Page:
Canberra denies media probe a Murdoch 'witch-hunt'
Australia denied Wednesday an independent inquiry into the nation's print media, which could see newspapers regulated and penalised, was a "witch-hunt" against the Murdoch press.
To be chaired by retired Federal Court judge Ray Finkelstein, the probe will examine the diversity and effectiveness of Australia's highly-concentrated newspaper industry.
In particular, it will look at ways to strengthen the powers of the nation's newspaper watchdog, the Press Council, and "enhance remedies" for breaches of its rules.
The government also left open the possibility of bringing the press under a statutory authority to regulate its conduct.
The ruling Labor party's relationship with News Limited, the Australian arm of Rupert Murdoch's operations, is strained, with Communications Minister Stephen Conroy previously accusing it of having a "regime change" agenda.
But Conroy stopped short of asking Finkelstein to examine media ownership, which was identified as a key issue by the powerful Greens party, a key partner in the government's coalition rule.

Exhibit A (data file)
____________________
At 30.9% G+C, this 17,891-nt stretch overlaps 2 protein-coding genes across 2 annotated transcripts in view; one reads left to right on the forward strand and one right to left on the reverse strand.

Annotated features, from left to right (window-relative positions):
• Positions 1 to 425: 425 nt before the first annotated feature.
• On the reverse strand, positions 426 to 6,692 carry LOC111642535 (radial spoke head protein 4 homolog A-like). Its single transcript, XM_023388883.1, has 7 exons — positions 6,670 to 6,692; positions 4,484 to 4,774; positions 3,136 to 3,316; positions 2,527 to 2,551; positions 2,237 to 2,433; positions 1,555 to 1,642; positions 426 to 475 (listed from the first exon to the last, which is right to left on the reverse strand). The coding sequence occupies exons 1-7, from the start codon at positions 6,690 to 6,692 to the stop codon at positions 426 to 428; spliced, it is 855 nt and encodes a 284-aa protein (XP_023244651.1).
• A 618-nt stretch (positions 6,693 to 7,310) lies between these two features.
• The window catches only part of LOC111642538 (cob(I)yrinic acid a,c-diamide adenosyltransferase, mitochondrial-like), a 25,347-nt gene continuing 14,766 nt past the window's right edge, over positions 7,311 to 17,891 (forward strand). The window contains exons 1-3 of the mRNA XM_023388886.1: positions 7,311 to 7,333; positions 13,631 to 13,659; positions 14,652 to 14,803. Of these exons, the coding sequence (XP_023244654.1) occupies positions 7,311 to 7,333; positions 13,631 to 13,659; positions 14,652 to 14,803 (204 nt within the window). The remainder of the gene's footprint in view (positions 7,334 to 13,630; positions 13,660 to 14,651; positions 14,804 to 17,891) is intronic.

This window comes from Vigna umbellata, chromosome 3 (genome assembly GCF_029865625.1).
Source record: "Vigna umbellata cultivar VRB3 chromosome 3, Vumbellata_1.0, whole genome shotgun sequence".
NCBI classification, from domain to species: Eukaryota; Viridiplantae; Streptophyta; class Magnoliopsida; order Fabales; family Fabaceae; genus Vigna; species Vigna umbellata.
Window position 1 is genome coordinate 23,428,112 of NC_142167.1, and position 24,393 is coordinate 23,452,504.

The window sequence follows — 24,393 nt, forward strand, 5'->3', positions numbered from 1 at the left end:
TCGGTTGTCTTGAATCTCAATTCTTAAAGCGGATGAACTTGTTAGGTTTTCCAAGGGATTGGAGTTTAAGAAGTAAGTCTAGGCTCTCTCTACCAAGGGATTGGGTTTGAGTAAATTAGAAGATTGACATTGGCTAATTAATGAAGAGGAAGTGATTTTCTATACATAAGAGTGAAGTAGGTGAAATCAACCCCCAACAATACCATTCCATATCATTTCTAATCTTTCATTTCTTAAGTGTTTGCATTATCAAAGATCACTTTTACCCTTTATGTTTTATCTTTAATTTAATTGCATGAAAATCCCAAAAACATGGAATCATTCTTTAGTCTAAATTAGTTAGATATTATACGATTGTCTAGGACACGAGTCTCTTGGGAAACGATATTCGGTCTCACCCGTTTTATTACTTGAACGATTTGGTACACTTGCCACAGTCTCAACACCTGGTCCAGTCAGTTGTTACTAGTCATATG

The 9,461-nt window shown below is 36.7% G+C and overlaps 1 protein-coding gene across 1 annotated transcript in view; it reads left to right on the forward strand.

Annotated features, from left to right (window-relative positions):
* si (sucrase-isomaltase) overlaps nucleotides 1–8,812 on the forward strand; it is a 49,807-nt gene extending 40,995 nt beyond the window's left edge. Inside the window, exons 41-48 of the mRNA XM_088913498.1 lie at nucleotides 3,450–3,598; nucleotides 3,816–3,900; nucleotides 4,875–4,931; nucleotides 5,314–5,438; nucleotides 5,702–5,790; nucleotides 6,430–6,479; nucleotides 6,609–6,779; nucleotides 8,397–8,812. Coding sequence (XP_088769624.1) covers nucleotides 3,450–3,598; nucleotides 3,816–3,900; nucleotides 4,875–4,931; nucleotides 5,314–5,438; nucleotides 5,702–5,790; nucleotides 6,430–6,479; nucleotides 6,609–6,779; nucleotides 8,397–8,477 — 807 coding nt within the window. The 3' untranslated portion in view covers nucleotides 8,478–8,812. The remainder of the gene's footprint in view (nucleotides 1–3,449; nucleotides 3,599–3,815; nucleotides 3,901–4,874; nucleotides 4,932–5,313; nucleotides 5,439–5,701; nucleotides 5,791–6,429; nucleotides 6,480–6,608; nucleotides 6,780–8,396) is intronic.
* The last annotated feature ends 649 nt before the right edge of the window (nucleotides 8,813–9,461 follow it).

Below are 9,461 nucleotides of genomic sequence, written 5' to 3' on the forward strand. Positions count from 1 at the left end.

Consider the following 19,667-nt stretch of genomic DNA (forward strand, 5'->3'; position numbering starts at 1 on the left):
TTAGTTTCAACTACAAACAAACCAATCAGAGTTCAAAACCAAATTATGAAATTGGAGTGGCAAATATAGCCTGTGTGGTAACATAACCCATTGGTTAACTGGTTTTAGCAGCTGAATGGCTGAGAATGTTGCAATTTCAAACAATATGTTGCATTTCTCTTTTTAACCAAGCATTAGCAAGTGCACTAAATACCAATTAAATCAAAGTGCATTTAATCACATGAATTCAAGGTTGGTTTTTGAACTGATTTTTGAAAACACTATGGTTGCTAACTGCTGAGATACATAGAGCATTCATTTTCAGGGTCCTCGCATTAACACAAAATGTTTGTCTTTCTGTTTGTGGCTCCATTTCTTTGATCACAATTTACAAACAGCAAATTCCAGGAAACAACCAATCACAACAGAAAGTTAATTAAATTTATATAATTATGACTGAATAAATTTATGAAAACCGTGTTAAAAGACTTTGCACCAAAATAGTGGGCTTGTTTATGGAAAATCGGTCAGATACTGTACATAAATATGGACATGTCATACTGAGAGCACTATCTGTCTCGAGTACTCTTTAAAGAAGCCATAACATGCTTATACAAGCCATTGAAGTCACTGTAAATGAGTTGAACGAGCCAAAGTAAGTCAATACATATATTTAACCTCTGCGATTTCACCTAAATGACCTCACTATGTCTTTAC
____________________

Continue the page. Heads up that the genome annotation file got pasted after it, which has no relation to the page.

Despite a stinging attack in which he accused "some organs" of News Limited, of "running a campaign against this government", Conroy denied the inquiry was a "witch-hunt" against Murdoch's firm.
"In terms of a witch-hunt to demand that we break up News Limited, the fact is we are not interested," he said.
"The media expect an enormous amount of accountability across the political world, the business world, the broader sporting world," Conroy told reporters.
"It's only fair... that the community's able to, through the Press Council, hold accountable what they consider to be egregious reporting."
Prompted by the phone-hacking scandal in Britain which saw Australian-born Murdoch close his best-selling tabloid News of the World, the inquiry will have no powers to subpoena witnesses or call evidence.
It will have to provide a preliminary report to government by February 2012 and will complement a probe into broadcast media convergence, which was launched last year.
Murdoch controls about two-thirds of Australia's regional and metropolitan newspapers, has a stake in broadcasters Sky News and Fox Sports, and is angling to run the Australia Network, the international public TV channel.
Fairfax Media is the other key player in Australia's print media.
© 2011 AFP